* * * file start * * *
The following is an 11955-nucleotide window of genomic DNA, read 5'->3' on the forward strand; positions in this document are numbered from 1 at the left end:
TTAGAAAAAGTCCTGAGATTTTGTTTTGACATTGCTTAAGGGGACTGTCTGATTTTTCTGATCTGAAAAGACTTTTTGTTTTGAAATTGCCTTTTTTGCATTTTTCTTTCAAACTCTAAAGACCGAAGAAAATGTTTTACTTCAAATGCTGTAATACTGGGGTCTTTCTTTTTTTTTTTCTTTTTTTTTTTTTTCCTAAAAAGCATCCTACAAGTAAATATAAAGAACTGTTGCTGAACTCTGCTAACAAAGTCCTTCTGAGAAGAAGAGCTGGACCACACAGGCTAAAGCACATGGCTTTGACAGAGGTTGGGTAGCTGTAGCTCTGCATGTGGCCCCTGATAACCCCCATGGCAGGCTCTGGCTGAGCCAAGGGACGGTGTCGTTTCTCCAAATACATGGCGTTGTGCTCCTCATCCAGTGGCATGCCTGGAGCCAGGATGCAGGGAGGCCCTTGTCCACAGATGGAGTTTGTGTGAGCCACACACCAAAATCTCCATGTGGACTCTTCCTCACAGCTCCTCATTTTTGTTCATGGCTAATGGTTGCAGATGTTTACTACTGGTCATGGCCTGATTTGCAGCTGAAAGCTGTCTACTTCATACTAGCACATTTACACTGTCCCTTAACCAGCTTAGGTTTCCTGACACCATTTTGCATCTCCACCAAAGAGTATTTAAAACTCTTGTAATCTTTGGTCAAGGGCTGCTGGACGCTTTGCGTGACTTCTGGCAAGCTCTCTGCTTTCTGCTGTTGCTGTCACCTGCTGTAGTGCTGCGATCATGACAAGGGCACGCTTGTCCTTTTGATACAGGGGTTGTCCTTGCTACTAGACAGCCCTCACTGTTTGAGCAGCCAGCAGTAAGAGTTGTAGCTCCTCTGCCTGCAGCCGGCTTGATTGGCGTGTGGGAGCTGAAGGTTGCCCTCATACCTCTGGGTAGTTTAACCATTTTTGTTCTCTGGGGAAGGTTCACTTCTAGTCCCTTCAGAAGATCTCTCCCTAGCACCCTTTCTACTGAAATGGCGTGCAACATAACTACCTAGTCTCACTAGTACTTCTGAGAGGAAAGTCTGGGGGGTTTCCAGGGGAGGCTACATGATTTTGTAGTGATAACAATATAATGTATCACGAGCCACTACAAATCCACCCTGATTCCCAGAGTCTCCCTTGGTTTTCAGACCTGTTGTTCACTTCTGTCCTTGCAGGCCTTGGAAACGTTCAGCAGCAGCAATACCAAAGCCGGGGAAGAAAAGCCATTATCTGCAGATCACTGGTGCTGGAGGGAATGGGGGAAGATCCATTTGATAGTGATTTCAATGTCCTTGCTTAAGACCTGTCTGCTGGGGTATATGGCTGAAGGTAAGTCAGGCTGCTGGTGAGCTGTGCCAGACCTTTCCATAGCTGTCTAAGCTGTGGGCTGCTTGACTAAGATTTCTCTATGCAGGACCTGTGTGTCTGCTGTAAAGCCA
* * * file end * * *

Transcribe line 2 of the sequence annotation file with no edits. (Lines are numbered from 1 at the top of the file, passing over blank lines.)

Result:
TTAGAAAAAGTCCTGAGATTTTGTTTTGACATTGCTTAAGGGGACTGTCTGATTTTTCTGATCTGAAAAGACTTTTTGTTTTGAAATTGCCTTTTTTGCATTTTTCTTTCAAACTCTAAAGACCGAAGAAAATGTTTTACTTCAAATGCTGTAATACTGGGGTCTTTCTTTTTTTTTTTCTTTTTTTTTTTTTTCCTAAAAAGCATCCTACAAGTAAATATAAAGAACTGTTGCTGAACTCTGCTAACAAAGTCCTTCTGAGAAGAAGAGCTGGACCACACAGGCTAAAGCACATGGCTTTGACAGAGGTTGGGTAGCTGTAGCTCTGCATGTGGCCCCTGATAACCCCCATGGCAGGCTCTGGCTGAGCCAAGGGACGGTGTCGTTTCTCCAAATACATGGCGTTGTGCTCCTCATCCAGTGGCATGCCTGGAGCCAGGATGCAGGGAGGCCCTTGTCCACAGATGGAGTTTGTGTGAGCCACACACCAAAATCTCCATGTGGACTCTTCCTCACAGCTCCTCATTTTTGTTCATGGCTAATGGTTGCAGATGTTTACTACTGGTCATGGCCTGATTTGCAGCTGAAAGCTGTCTACTTCATACTAGCACATTTACACTGTCCCTTAACCAGCTTAGGTTTCCTGACACCATTTTGCATCTCCACCAAAGAGTATTTAAAACTCTTGTAATCTTTGGTCAAGGGCTGCTGGACGCTTTGCGTGACTTCTGGCAAGCTCTCTGCTTTCTGCTGTTGCTGTCACCTGCTGTAGTGCTGCGATCATGACAAGGGCACGCTTGTCCTTTTGATACAGGGGTTGTCCTTGCTACTAGACAGCCCTCACTGTTTGAGCAGCCAGCAGTAAGAGTTGTAGCTCCTCTGCCTGCAGCCGGCTTGATTGGCGTGTGGGAGCTGAAGGTTGCCCTCATACCTCTGGGTAGTTTAACCATTTTTGTTCTCTGGGGAAGGTTCACTTCTAGTCCCTTCAGAAGATCTCTCCCTAGCACCCTTTCTACTGAAATGGCGTGCAACATAACTACCTAGTCTCACTAGTACTTCTGAGAGGAAAGTCTGGGGGGTTTCCAGGGGAGGCTACATGATTTTGTAGTGATAACAATATAATGTATCACGAGCCACTACAAATCCACCCTGATTCCCAGAGTCTCCCTTGGTTTTCAGACCTGTTGTTCACTTCTGTCCTTGCAGGCCTTGGAAACGTTCAGCAGCAGCAATACCAAAGCCGGGGAAGAAAAGCCATTATCTGCAGATCACTGGTGCTGGAGGGAATGGGGGAAGATCCATTTGATAGTGATTTCAATGTCCTTGCTTAAGACCTGTCTGCTGGGGTATATGGCTGAAGGTAAGTCAGGCTGCTGGTGAGCTGTGCCAGACCTTTCCATAGCTGTCTAAGCTGTGGGCTGCTTGACTAAGATTTCTCTATGCAGGACCTGTGTGTCTGCTGTAAAGCCA